Failure in the Forearms

By Ross Ashcraft

Carpal Tunnel, aching wrists, numb fingers, or sore arms.  Do any of these apply to you?  Many of us suffer from the overuse of our wrist and forearms.  In the modern society many working adults are required to use their fingers and wrists to type or hold things all day.  Maybe you’re a massage therapist, typist, administrator, waiter, truck driver, secretary, or any profession that requires sustained use of the wrist, forearm, and fingers.

The Problem:

1.  When we hold our arms and hands in specific ways all day long the body “learns” to hold that grip even when we sleep.

2.  When we never fully use our wrists or put them through what is called their full range of motion our muscles develop in improper ways.  As a consequence they don’t acquire the flexibility that is necessary for good joint health.

The Solution:

Our bodies “fix” themselves while we sleep.  So if we deliberately relax/stretch our muscles before you go to sleep then they are equipped to repair themselves while you rest.


1.  Place one arm palm up, down on a table in front of you.  Place your second forearm on top the first forearm and right below the elbow.

2.  Press your second arm deeply into the original forearm and glide toward your wrist.  Do this 3X.

3.  Turn your forearm over and repeat the gliding motion along the other side.  Do this 3X.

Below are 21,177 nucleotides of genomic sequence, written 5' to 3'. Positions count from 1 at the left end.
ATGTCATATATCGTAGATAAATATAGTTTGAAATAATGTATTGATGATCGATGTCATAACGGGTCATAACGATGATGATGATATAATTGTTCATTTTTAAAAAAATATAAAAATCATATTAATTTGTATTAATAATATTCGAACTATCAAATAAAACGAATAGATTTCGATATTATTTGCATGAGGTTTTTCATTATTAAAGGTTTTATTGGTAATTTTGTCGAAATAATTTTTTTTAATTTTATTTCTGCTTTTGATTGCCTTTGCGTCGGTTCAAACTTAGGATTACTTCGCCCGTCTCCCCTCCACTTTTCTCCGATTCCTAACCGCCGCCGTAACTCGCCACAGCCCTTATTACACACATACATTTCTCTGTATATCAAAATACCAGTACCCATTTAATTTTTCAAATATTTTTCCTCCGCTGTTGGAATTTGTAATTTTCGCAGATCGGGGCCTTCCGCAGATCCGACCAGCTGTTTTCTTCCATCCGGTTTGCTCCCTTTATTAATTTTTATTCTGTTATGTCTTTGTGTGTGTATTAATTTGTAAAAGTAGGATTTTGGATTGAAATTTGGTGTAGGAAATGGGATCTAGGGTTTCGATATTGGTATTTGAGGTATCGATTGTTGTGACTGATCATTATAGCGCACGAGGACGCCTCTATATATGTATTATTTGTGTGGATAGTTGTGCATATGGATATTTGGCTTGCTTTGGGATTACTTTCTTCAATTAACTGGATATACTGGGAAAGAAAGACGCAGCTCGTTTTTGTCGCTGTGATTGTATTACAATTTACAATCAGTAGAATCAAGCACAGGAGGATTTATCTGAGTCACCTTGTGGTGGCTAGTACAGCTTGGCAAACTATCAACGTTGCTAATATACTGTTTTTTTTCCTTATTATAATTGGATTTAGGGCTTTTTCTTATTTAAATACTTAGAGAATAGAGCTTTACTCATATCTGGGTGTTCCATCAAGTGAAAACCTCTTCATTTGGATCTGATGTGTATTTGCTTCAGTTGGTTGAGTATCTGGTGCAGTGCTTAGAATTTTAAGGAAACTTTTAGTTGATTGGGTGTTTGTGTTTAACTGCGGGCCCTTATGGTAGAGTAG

4.  Grab your original forearm with your second hand, right below the elbow, with firm pressure.

5.  While grasping, flex and extend the wrist on your original arm.  Move second hand down (or distal) away from the elbow.  Repeat the flexion and extension until you have worked all the way to the wrist.

6.  Stretch the wrist for 20 seconds in both main directions.

7.  Repeat the whole treatment along the second arm.

8.  After treatment on both arms has been completed do some wrist circles (R.O.M.)

This treatment is designed to slowly repair the wrist and forearm.  Use caution when beginning this treatment.  If you feel you have Carpal Tunnel Syndrome, do not put a lot of pressure or dig into the forearm at the beginning.  Try the treatment and then gradually increase your pressure over time.  If you feel an increase in pain or develop weakness after the treatments, consult a doctor.

If this treatment does not change your wrist pain consult our installments on Whip Lash and anterior neck treatments.

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